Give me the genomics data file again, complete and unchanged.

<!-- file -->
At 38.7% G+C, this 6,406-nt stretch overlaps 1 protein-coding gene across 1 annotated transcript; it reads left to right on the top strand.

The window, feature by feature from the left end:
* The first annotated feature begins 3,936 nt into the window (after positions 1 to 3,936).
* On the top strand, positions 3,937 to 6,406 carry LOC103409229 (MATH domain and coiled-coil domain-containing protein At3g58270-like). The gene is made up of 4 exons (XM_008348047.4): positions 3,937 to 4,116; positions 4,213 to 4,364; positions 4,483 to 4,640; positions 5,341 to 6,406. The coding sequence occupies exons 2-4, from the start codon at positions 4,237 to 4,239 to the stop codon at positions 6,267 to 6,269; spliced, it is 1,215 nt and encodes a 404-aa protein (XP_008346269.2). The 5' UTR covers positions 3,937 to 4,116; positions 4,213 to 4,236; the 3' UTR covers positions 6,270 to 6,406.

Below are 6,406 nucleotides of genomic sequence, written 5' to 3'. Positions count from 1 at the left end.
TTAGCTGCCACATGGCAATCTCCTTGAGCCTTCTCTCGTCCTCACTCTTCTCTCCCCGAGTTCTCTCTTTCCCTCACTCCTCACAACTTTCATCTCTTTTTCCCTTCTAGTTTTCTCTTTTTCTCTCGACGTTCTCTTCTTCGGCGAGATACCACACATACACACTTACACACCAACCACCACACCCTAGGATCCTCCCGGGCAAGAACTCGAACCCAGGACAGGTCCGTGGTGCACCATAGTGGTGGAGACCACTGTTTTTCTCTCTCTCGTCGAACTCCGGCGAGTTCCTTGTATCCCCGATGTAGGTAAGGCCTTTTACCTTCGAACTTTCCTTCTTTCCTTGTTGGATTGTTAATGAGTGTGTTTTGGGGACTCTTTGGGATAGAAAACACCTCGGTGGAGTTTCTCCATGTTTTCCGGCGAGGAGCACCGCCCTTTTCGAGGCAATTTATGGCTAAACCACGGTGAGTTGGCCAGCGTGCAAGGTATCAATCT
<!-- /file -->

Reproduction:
At 38.7% G+C, this 6,406-nt stretch overlaps 1 protein-coding gene across 1 annotated transcript; it reads left to right on the top strand.

The window, feature by feature from the left end:
* The first annotated feature begins 3,936 nt into the window (after positions 1 to 3,936).
* On the top strand, positions 3,937 to 6,406 carry LOC103409229 (MATH domain and coiled-coil domain-containing protein At3g58270-like). The gene is made up of 4 exons (XM_008348047.4): positions 3,937 to 4,116; positions 4,213 to 4,364; positions 4,483 to 4,640; positions 5,341 to 6,406. The coding sequence occupies exons 2-4, from the start codon at positions 4,237 to 4,239 to the stop codon at positions 6,267 to 6,269; spliced, it is 1,215 nt and encodes a 404-aa protein (XP_008346269.2). The 5' UTR covers positions 3,937 to 4,116; positions 4,213 to 4,236; the 3' UTR covers positions 6,270 to 6,406.

Below are 6,406 nucleotides of genomic sequence, written 5' to 3'. Positions count from 1 at the left end.
TTAGCTGCCACATGGCAATCTCCTTGAGCCTTCTCTCGTCCTCACTCTTCTCTCCCCGAGTTCTCTCTTTCCCTCACTCCTCACAACTTTCATCTCTTTTTCCCTTCTAGTTTTCTCTTTTTCTCTCGACGTTCTCTTCTTCGGCGAGATACCACACATACACACTTACACACCAACCACCACACCCTAGGATCCTCCCGGGCAAGAACTCGAACCCAGGACAGGTCCGTGGTGCACCATAGTGGTGGAGACCACTGTTTTTCTCTCTCTCGTCGAACTCCGGCGAGTTCCTTGTATCCCCGATGTAGGTAAGGCCTTTTACCTTCGAACTTTCCTTCTTTCCTTGTTGGATTGTTAATGAGTGTGTTTTGGGGACTCTTTGGGATAGAAAACACCTCGGTGGAGTTTCTCCATGTTTTCCGGCGAGGAGCACCGCCCTTTTCGAGGCAATTTATGGCTAAACCACGGTGAGTTGGCCAGCGTGCAAGGTATCAATCT